Jott announced that they are discontinuing their free service effective February 2, citing a terrible ad market that is insufficient to support the free paid product. Customers will need to upgrade to paid plans at $3.95 per month or $12.95 per month to keep using the free service.
It’s a surprising move, because the company says 30% of free users ultimately upgrade to paid versions. It’s a high upgrade percentage, and seems at first blush like a great example of the freemium model at work.
It’s an unsurprising move, because the cost of supporting these free users with a service that uses human transcription has to be very expensive, even if some speech to text automation is used for preprocessing. If the cost to support a user is even a dollars a month, it’s easy to see to company going further into the red as the model (and free base) scales. The profits off the paid base are outweighed by the costs of supporting the free base.
It seems less likely that the struggling ad market affected the decision, because the most that advertising could contribute per user per month is a fraction of a dollar. Hit a user once per day at a $10 CPM and you’re making only $0.30 per user per month. The ability to offset the human transcription costs with advertising seems challenging in good and bad ad markets alike.
Let’s suppose that the entire ad market evaporated and Jott lost all advertising revenue. Since roughly 30% of the base is paid, Jott could offset that loss by increasing the profit on an average paid subscriber by $1 per month. They could do this by introducing new features, introducing a new subscription level, or optimizing price for profit – and maintain a free service and a freemium model that seems to be working well.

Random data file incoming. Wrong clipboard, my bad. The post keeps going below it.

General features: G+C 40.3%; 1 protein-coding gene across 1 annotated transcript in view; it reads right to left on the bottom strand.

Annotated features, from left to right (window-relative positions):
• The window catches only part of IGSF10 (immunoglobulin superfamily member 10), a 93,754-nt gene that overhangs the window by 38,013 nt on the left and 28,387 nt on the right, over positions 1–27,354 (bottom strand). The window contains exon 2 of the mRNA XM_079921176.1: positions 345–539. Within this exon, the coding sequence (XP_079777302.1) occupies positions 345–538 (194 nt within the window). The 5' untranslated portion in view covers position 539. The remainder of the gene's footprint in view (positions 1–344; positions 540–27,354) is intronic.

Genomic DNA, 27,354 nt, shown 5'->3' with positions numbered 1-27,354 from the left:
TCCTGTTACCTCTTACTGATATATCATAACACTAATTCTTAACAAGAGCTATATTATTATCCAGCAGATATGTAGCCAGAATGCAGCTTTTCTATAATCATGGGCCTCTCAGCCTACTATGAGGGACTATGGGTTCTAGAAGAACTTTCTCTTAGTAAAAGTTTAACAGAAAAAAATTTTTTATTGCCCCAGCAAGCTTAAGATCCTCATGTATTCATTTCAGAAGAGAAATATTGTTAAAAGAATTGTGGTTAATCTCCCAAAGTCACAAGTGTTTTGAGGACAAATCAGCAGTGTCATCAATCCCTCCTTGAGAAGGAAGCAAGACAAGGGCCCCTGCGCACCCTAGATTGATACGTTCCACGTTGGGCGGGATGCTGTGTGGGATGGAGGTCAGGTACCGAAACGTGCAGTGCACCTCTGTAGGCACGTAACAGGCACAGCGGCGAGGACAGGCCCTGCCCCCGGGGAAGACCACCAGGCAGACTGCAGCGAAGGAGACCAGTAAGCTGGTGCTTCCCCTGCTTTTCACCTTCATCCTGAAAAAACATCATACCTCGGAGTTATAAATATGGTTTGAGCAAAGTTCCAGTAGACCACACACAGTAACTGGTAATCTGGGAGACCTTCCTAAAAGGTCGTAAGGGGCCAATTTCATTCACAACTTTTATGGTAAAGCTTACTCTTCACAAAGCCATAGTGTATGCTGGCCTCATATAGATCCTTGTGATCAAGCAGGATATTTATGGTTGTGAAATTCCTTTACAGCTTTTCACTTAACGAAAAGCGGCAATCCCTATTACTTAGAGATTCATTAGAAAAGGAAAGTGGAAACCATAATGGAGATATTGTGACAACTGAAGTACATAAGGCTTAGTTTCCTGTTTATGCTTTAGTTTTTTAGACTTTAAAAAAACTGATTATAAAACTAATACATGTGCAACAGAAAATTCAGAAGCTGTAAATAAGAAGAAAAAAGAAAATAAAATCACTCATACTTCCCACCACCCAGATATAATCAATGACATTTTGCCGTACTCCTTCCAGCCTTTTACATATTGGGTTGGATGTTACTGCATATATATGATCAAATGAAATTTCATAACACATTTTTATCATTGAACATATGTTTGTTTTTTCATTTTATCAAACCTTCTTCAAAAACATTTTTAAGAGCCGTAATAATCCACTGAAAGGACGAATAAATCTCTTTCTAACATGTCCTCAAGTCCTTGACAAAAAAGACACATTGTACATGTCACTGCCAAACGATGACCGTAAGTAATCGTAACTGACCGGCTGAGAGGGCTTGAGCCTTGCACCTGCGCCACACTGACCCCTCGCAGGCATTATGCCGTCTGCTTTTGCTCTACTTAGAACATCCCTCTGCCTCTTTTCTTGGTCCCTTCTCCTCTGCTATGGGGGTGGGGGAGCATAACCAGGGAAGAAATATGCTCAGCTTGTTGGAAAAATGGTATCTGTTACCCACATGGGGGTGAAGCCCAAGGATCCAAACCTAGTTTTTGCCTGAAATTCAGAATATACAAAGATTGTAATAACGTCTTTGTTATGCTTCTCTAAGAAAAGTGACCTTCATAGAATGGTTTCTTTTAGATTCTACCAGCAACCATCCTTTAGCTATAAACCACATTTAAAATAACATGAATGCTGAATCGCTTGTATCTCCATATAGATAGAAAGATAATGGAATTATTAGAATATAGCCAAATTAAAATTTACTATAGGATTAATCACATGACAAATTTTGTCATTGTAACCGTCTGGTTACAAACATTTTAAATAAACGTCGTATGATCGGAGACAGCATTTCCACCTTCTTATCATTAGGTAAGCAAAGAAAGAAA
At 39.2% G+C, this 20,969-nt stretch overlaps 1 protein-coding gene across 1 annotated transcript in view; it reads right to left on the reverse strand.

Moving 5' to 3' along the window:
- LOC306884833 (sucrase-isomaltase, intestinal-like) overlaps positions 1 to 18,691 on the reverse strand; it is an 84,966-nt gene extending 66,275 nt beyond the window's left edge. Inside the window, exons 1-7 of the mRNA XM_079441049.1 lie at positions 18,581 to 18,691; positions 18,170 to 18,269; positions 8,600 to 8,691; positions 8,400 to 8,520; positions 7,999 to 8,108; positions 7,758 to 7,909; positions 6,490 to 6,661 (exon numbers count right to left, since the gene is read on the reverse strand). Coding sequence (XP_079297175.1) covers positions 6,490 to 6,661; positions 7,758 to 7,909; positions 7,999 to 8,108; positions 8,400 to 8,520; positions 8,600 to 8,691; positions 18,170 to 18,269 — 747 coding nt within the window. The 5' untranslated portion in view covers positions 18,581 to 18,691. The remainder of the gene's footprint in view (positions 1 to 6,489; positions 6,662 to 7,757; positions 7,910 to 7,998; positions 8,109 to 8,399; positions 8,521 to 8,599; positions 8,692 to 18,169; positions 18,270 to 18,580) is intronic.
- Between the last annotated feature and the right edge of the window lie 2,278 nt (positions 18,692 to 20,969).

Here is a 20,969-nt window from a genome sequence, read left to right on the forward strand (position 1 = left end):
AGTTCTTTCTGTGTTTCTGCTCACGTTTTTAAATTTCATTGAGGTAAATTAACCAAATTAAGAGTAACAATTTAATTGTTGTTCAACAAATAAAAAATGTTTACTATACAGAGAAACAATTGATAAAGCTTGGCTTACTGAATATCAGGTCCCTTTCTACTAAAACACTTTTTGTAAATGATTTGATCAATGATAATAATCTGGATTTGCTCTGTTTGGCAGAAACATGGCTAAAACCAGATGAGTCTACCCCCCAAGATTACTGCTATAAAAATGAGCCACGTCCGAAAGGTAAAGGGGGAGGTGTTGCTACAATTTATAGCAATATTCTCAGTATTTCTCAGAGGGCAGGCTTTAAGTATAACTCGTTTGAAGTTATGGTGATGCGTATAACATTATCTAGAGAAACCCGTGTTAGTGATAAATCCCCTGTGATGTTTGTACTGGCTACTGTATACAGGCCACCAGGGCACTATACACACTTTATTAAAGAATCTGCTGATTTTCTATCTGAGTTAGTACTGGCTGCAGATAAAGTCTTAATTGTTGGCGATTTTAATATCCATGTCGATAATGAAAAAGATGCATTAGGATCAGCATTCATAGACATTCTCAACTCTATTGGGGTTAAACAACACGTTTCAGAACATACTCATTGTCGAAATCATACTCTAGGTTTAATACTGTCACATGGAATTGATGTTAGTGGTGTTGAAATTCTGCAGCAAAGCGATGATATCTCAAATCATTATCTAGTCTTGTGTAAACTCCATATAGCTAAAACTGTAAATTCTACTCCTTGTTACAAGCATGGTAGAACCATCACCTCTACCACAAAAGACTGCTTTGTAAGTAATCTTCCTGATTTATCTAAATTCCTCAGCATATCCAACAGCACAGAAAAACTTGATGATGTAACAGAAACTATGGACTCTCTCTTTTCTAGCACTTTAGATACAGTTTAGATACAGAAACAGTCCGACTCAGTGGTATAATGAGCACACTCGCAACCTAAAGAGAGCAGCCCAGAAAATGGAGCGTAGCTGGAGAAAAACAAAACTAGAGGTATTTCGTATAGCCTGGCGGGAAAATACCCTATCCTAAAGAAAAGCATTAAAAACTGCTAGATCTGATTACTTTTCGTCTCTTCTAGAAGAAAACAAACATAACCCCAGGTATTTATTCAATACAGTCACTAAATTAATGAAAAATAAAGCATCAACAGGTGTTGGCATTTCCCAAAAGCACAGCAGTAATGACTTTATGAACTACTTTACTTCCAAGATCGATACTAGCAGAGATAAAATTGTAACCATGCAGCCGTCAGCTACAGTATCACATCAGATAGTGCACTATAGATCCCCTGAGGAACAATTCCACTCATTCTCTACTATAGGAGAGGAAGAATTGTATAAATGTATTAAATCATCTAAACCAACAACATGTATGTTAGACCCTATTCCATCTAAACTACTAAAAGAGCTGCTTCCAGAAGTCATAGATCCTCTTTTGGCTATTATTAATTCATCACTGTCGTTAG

Since they didn’t choose this path, and chose instead to sacrifice the freemium model, I suspect the costs of the free service are more significant than the reference to the ad model suggests and the profits on the paid service aren’t near what’s needed to offset the marketing expense. [Note: I’ve got zero insight into the actual economics of Jott’s model – if my calculus is bad, I’d be grateful for a correction.]
It seems more likely that the struggling venture market and the difficulty of raising capital in this environment drove the decision. If the free service is bleeding cash and the margins on the paid service can’t fund the expense, the company is not running a self-sustaining freemium model and needs venture capital to fund the loss. At the same time, they are showing investors a model that loses more money as it scales. This is much less attractive than in 2005 and 2006, where growth metrics were more important to many venture investors.
One likely scenario is that Jott is moving to conserve cash as it seeks its next round. A second is that it is cutting its expenses and defining a more conservative and reliable path to profitability as part of an insider round. Both are smart and practical, but will dramatically compromise the growth of the company driven by the free product.
It’s important to distinguish Jott’s free service from a successful example of the freemium model. In a successful example of the freemium model, the incremental profits of the paid base that are driven by upgrades from the free base exceed the cost of supporting that free base – a self sustaining model. Spending 1X to acquire and support a free user ultimately drives >1X in profit off that user. Sean Ellis build a successful freemium model at LogMeIn and has written expertly and extensively on this topic.
Bottom line: It’s hard to raise capital in today’s environment, and impossible to count on the next venture round to fund an unscalable freemium model, even if that model is clearly driving growth. Either build a self-sustainable freemium model where incremental profits exceed free costs, or make the tough decision early and sacrifice growth for a more predictable path to profitability.